QMEB » Australian researchers improve efficiency of solar energy cells

Australian researchers improve efficiency of solar energy cells


Imagine living in a home with walls, ceilings and windows covered with a semi-transparent, flexible window tint acting as a giant solar cell, trapping energy from the sun and generating electricity to power the building.

Chemistry researchers at the University of Adelaide are hoping to make this technology possible, as they study energy loss at the molecular level of new ‘plastic’ materials as a step towards the development of highly efficient, low-cost and flexible solar energy cells.

The researchers aim is to be able to “tune” the molecules to make them more energy efficient, thereby reducing energy loss, and able to harvest more photons from the sun.

“Traditional solar cells used in the solar panels we have on our roof-tops are made from silicon which require a large amount of energy to produce and are expensive,” PhD candidate in the School of Physical Sciences Patrick Tapping said.

“There is a whole category of new ‘plastic’ materials, called organic semi-conductors and, like normal plastics, they are made from hydrocarbon chains or polymers. But unlike normal plastics, they can conduct electricity.

“These materials are flexible and cheap to manufacture – they can be printed out as giant sheets. But at the moment they are not currently very good at turning absorbed light into harvestable electricity. They don’t transport electrons to electrodes as efficiently as they should.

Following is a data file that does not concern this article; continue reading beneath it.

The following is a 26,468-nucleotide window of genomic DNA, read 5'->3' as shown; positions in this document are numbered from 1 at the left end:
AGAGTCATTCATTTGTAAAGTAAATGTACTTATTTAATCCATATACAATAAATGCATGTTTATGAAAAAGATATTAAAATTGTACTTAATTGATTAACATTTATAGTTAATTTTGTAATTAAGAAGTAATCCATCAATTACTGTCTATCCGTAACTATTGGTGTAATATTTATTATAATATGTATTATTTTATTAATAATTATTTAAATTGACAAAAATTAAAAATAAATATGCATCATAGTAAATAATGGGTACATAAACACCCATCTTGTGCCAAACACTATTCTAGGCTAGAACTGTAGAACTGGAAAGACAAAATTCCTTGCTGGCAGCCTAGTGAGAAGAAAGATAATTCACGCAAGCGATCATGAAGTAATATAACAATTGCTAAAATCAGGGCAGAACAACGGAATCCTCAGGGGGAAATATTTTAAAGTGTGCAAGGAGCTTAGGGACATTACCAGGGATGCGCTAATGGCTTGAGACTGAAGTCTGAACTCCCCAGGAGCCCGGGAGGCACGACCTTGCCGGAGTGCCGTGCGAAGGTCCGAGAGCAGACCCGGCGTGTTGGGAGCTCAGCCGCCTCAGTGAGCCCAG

“Our research is giving us a better understanding of how these materials behave at molecular level.”

The researchers in the university’s Department of Chemistry ? including Mr Tapping and his supervisors Dr Tak Kee and Dr David Huang ? are using ultra-fast laser spectroscopy and computer modelling to “watch” the reactions occurring inside the polymer-based solar cells.

“We’re conducting experiments and using computer simulations to look at the arrangements of the polymer chains to see how they affect the electricity-generating properties of the materials,” Mr Tapping said.

“By the speed and intensity of the changes to light-absorption, we can gain insight to where potential sources of energy loss may be occurring. This can then guide changes in order to better harvest the sun for more efficient energy generation.”

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